Trade unions in the balkans faced with the challenges of a just transition

From 5 to 7 July, representatives of around 20 trade unions from Balkan countries met in Sofia, at the headquarters of the KNSB/CITUB (Confederation of Independent Trade Unions of Bulgaria) to discuss the challenges of a just transition for workers in the region.

What can be done to ensure that Europe’s energy transition is not pursued at the expense of workers, as seen with previous economic transitions in the former socialist countries of Southeast Europe? This is essentially the biggest challenge facing Balkan societies. As part of an initiative led by the Just Transition Centre and with the support of Belgium’s Confederation of Christian Trade Unions, (CSC), representatives from several trade unions in the region were able to share their concerns and experiences, for the first time, regarding the future implications of the European Green Deal designed to make Europe carbon neutral by 2050.

Bulgaria, Romania, Serbia, North Macedonia and Montenegro – although these countries are very different from a geopolitical or demographic perspective, they are all faced with one and the same challenge: the impact on the world of work of decarbonising their economies. Like a number of their European counterparts, the Balkan countries are still largely dependent on fossil fuels and, whether dominated by coal, oil or gas, the energy sector is still the backbone of their economies and an important source of direct and indirect employment. These jobs are now challenged by the “green transition” sought and driven by the European Commission, for example. As a Romanian trade unionist summarised: “This seminar is very useful, because we are all faced with the same situation.”

Whether their country is a member of the EU or has long been engaged in the accession process, the trade union representatives from the Balkans all have a shared sense of exclusion from the decisions concerning them on the implementation of the energy transition. The same lack of consultation, they lament, applies at both national and European level.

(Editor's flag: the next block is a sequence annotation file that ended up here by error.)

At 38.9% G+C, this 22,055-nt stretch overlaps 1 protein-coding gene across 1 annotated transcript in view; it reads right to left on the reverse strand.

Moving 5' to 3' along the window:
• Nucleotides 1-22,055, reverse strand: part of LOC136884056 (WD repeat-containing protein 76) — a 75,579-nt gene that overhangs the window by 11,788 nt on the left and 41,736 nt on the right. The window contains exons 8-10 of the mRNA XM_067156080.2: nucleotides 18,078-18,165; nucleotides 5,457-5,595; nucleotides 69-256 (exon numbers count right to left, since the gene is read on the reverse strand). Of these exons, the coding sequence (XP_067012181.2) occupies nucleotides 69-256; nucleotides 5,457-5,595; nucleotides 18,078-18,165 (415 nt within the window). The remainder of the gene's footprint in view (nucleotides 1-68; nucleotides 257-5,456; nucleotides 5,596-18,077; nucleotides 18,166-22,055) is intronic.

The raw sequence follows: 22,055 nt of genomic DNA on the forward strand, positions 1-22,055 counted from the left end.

Against this background, the seminar in Sofia sought to open up a space of trust to enable trade union organisations to engage in dialogue and to join forces, with a view to ensuring that the destiny of the many thousands of workers in the region is given greater consideration by the decision-makers in Brussels and across the region. The energy transition is well and truly underway: Bulgaria, the country hosting the seminar, has just, for example, been granted €6.3 billion in funding for a plan, approved by the European Commission in April, designed to radically transform the local energy sector. The country has pledged to reduce greenhouse gas emissions from its electricity sector by 40% by 2025, that is, just three short years. More broadly, all of the region’s coal-fired power plants, many of which are outdated, could close in the near future.

It has to be said that, every winter, people living in major cities in the Balkans have to cope with record levels of pollution, primarily due to their dependence on coal. Although the causes of the various forms of environmental pollution and the urgency of climate change are no longer a matter of debate, the trade union representatives attending the event in Sofia were sceptical about a fast-track transition which, in their view, is not compatible with a “just transition”. “We’re aware that there is no alternative to these changes,” acknowledges KNSB/CITUB president, Plamen Dimitrov. “But we have to make sure that all the funds and the different European investment programmes really benefit the people who are at risk of losing their jobs. For our part, as a trade union organisation, we are ready for this transition, but all of this has to bring positive change for workers. We’ve gone through badly managed transitions in the past and we want something different.”